Joel Walker

Project Description

Portrait of Joel Walker in button-up shirt and blazer, with a gray studio background

Associate Professor, Department of History

Ph.D., History, Princeton University, 1998

Contact Information:
Office: SMI 206B
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Faculty profile

As a historian of Late Antiquity, my interests range widely across western Eurasia from prehistory to the Mongol Empire. All of my courses combine texts, art and archaeology in order to bring the past to life and reveal the cultural fabric of now distant societies. In addition to my 100-level survey of the ancient world, my course rotation includes smaller lecture courses on ancient Iran, the world of late antiquity, and the Mongols, as well as seminars on Jerusalem (From King David to the Dome of the Rock) and animal-human relations in world history (“the cow course”). I enjoy teaching students at all levels.

My research focuses on the history of the late ancient Middle East, especially the Sasanian Empire (224-651) and its Christian communities. My first book, “The Legend of Mar Qardagh: Narrative and Christian Heroism in Late Antique Iraq” (University of CA Press, 2006), sought to elucidate Sasanian Christian culture and its dialogue with the social, political, and intellectual traditions of Iran, Syria, and the Greco-Roman world. Subsequent articles have examined East Syrian hagiography, book culture, shrine topography, and the general history of the Church of the East from its formation to the Mongol era.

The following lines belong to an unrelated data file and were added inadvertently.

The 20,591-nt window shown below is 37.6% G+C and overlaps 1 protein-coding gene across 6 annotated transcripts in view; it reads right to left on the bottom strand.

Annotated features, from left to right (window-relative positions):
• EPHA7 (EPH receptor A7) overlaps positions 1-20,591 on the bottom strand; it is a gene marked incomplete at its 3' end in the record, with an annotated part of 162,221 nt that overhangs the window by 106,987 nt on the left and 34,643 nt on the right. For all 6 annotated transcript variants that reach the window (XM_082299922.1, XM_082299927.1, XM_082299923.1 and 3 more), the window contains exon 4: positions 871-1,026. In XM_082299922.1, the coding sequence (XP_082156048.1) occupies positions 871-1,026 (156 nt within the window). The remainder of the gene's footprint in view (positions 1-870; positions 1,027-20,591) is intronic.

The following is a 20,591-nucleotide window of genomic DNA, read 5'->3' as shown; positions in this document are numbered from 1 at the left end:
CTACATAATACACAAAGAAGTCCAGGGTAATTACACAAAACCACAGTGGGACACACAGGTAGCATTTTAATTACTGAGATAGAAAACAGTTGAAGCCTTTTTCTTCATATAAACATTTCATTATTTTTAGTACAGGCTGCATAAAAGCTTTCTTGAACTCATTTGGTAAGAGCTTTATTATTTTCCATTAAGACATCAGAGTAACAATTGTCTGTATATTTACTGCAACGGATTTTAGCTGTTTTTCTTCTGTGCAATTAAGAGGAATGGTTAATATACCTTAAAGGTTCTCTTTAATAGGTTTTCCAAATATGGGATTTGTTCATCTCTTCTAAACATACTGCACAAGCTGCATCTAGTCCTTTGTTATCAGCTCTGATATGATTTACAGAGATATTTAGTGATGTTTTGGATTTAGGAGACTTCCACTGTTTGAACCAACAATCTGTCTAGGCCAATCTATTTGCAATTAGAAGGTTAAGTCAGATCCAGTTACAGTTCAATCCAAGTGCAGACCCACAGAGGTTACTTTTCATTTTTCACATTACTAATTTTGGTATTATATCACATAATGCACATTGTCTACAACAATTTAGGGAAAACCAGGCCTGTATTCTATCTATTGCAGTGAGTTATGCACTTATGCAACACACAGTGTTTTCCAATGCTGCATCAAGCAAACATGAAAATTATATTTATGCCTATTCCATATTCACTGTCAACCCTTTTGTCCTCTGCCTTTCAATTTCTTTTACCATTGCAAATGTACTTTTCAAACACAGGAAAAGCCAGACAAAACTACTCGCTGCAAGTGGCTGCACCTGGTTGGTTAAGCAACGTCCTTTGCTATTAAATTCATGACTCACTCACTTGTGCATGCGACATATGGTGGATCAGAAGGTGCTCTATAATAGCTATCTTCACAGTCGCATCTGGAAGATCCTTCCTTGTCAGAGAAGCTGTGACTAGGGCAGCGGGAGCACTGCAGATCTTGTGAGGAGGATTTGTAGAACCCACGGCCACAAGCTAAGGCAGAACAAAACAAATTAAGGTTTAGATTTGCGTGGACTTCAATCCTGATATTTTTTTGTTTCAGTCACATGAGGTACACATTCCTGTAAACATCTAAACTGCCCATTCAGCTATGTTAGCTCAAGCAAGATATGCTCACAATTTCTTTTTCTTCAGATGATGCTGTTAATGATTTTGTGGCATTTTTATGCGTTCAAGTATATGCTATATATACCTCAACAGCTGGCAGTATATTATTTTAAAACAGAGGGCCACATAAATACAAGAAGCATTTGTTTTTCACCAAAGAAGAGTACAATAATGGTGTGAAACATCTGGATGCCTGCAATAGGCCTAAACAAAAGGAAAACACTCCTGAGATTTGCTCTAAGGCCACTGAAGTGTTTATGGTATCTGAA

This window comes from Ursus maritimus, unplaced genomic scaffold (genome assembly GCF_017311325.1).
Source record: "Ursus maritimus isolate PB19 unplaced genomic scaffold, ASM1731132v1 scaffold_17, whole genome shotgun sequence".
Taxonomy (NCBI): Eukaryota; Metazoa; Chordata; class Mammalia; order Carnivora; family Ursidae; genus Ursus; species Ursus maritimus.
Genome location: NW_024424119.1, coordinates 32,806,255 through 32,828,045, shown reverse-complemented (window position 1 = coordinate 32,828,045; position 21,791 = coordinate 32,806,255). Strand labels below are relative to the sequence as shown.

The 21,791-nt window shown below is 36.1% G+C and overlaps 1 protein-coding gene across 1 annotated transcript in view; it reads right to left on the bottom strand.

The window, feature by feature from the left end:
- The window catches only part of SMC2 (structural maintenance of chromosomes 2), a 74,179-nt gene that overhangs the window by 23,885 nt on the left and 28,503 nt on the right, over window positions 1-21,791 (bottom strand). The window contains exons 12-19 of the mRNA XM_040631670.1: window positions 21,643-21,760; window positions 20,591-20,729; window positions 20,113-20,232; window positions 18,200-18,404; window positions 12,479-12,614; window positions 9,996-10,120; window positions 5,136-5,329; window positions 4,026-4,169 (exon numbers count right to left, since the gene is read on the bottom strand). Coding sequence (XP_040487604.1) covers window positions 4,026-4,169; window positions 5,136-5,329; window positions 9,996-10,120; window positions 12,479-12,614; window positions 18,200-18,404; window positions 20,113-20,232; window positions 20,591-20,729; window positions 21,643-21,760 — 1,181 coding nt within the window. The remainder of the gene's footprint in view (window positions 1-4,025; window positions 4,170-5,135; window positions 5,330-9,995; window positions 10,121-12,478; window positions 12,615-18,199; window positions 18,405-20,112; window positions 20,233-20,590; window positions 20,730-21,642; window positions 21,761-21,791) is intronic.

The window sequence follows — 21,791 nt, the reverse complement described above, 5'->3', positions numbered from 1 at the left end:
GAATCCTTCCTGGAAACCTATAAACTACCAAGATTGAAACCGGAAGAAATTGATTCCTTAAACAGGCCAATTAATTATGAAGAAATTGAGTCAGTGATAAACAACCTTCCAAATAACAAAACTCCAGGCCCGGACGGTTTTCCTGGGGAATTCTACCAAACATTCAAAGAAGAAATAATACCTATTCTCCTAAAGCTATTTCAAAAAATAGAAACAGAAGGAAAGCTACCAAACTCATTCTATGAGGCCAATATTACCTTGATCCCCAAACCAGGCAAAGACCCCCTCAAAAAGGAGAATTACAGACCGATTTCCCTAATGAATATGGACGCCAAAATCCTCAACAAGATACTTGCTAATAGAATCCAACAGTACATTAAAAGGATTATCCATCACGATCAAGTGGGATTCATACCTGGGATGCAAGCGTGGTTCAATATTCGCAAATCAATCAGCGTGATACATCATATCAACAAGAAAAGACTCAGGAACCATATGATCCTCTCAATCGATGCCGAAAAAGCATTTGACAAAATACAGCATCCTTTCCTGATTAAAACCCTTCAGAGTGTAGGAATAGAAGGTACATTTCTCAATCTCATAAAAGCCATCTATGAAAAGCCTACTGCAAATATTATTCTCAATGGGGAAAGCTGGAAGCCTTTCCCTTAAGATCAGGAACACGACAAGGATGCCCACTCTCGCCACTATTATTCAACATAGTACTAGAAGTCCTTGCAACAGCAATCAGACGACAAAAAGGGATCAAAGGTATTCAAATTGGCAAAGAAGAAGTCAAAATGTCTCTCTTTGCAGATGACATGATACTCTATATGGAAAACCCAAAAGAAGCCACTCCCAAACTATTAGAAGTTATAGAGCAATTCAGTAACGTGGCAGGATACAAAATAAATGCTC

My current book project explores the history of pearls in the arts, imagination, and economy of the ancient and late antique world. Several pieces from this project are now in print or in press. I am also working on a study of animal-human relations from the Paleolithic to the late Roman period, tentatively entitled “Bull of Heaven and Earth: A History of Cattle in the Ancient World.”

My graduate teaching has been eclectic, spanning the fields of Roman history, early Christianity, Late Antiquity, and Islamic studies. Former students include graduates of the Comparative Religion Program, the Department of Classics, the Department of Near Eastern Languages and Civilization, the Jackson School’s Middle East Center, the Graduate School’s Interdisciplinary Ph.D. Program in Near and Middle Eastern Studies.